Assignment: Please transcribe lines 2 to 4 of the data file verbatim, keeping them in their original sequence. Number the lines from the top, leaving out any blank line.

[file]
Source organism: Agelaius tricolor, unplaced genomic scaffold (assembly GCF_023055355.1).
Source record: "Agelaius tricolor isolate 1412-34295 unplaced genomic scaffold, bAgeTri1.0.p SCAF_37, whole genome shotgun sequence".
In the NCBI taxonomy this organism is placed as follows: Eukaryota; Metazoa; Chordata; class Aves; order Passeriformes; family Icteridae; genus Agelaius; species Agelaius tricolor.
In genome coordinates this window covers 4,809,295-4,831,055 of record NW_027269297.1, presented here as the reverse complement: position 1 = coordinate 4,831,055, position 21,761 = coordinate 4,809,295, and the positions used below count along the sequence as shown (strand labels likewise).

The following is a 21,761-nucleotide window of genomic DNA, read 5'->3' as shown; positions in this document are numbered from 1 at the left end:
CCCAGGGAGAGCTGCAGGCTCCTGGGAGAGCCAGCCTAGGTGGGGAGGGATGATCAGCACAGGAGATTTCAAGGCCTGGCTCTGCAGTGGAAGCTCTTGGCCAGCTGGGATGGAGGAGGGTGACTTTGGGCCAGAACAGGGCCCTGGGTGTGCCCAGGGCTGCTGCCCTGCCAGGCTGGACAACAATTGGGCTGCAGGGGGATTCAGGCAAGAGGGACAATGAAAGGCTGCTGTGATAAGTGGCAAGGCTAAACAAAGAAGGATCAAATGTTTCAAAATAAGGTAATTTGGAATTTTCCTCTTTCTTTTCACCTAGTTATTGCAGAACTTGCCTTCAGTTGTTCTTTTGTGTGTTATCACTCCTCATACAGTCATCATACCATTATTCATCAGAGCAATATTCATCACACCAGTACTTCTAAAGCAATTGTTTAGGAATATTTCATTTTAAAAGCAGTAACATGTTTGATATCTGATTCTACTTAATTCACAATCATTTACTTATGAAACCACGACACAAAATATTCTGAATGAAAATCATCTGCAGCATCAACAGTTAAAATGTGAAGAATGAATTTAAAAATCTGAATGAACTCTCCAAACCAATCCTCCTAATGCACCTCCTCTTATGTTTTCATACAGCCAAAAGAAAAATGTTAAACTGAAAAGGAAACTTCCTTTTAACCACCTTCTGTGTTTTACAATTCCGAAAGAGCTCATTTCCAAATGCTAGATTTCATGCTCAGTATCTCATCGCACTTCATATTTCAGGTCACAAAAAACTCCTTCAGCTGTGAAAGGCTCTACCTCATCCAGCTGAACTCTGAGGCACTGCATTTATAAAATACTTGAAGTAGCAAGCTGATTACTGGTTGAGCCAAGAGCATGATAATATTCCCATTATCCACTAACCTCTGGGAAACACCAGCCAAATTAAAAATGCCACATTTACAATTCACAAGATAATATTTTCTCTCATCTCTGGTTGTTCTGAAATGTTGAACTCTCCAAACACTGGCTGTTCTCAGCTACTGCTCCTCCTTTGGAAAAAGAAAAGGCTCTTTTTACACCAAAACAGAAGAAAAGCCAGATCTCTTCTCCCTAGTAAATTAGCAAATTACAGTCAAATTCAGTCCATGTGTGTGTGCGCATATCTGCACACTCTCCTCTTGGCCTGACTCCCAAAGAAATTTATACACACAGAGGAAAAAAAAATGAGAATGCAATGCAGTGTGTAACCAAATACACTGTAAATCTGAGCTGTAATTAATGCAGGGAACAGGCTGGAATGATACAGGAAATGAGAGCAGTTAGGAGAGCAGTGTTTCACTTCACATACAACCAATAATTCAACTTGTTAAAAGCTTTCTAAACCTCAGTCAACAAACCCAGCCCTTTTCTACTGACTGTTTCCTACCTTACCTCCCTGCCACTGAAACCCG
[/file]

Source record: "Agelaius tricolor isolate 1412-34295 unplaced genomic scaffold, bAgeTri1.0.p SCAF_37, whole genome shotgun sequence".
In the NCBI taxonomy this organism is placed as follows: Eukaryota; Metazoa; Chordata; class Aves; order Passeriformes; family Icteridae; genus Agelaius; species Agelaius tricolor.
In genome coordinates this window covers 4,809,295-4,831,055 of record NW_027269297.1, presented here as the reverse complement: position 1 = coordinate 4,831,055, position 21,761 = coordinate 4,809,295, and the positions used below count along the sequence as shown (strand labels likewise).